November 21, 2017
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A Scalpel, Not an Ax

Sister Mary Norberta, president and CEO of St. Joseph Healthcare, determined to make ends meet in these persistently hard times, has chosen belt-tightening instead of layoffs. This could be a model for other entities, both in the health care realm and outside of it, as they adjust to economic reality.

She plans to save a quarter-million dollars a month by ordering a 5 percent salary reduction for all executives and administrators. The cut will apply to her own salary, recently reported as $330,000 (most of it paid to her Catholic order, the Connecticut-based Felician Sisters, which takes care of her living expenses).

Other savings will affect the 800 employees of St. Joseph Hospital and the employees of other St. Joseph Healthcare affiliates. Those measures will start June 1 and extend though the rest of this year.

Employees will temporarily lose employer matching of retirement fund contributions, tuition reimbursement for classes that start after June 1, student loan repayment for new employees, and nurses’ incentive payments and bonuses for outside work. Physicians’ payments for continuing education will be reduced. So will overtime work for hourly employees.

Also, all full-time hourly employees will take one unpaid day off a month for the next three months, with pro-rated unpaid time off for part-time employees.

Sister Norberta acknowledges that these savings will be painful, but finds them preferable to a sizable layoff. She told the Bangor Daily News: “I am proud of our employees. They are really sticking together. I told them that tough times don’t last, but tough people do.”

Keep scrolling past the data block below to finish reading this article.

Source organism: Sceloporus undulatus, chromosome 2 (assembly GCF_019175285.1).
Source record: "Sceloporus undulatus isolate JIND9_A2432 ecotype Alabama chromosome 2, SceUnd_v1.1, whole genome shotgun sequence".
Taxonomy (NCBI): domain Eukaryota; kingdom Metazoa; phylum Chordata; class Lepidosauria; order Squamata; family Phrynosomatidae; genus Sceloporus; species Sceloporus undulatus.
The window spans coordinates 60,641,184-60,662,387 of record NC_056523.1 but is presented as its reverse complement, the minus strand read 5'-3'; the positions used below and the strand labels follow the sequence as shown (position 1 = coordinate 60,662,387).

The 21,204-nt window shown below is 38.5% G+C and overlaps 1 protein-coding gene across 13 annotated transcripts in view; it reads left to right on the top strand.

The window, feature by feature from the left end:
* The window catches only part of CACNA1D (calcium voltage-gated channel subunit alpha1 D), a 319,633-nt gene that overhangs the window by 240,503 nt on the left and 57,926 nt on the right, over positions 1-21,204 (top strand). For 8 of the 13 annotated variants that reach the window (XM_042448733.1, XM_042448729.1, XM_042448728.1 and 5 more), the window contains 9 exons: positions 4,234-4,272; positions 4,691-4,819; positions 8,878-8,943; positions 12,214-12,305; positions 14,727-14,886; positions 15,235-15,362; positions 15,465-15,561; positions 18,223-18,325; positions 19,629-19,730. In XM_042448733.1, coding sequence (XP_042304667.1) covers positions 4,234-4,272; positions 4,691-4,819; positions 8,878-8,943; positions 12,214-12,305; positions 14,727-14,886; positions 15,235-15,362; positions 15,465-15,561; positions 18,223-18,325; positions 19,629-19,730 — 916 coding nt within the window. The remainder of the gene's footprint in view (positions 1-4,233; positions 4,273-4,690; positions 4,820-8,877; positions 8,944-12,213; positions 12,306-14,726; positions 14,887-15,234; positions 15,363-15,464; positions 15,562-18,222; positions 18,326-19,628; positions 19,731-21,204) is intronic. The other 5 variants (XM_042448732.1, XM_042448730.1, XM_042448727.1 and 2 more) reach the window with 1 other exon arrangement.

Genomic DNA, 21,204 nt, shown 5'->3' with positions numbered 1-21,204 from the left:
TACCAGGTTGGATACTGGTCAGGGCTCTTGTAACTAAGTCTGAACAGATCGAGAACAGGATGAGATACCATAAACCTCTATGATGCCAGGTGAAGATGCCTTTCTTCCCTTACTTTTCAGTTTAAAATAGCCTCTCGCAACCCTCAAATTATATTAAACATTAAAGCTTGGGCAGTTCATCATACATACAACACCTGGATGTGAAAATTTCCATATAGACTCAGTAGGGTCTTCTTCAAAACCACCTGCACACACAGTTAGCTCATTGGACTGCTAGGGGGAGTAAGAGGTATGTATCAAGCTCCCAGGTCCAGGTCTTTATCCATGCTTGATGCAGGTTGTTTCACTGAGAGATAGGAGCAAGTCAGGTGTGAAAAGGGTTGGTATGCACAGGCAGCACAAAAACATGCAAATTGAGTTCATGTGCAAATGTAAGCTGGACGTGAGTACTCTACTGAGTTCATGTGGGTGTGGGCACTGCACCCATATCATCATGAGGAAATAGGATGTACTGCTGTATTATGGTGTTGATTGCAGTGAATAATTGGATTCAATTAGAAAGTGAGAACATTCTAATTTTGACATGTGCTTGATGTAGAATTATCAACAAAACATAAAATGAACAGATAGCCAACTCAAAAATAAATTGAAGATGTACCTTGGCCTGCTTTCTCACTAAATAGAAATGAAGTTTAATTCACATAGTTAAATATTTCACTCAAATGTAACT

The cost-saving measures at St Joseph follow a common pattern in Maine as employers and the state government strive to weather what remains of the great recession that has ravaged the country’s economy. Maine is saving $10 million by furloughing 7,000 state employees for 20 days spread over two years. But the state and many other employers have relied partly on layoffs to reduce their payrolls.

Maine’s chief of economic research, Glenn Mills, reports that the number of nonfarm wage and salary jobs in the state has risen by 3,900 since a low in December 2009 to a March total of 591,200. Maine’s health care jobs have hovered rather steadily for about a year at around 99,000.

As Sister Norberta points out, demands for health services are increasing as the baby boom generation ages and requires increased attention. Costly emergency room service keep mounting as the number of uninsured rises. And hospital revenues decline as people put off medical appointments and elective procedures to avoid out of pocket costs.

Managing a health care operation means dealing with constant change. The new health care reform law will help Maine and Maine’s health care providers, but many of the benefits will not take effect for several years. So the salary cuts and staff furlough days will be reviewed in July for extension if necessary.

It is a prudent approach to a difficult situation.

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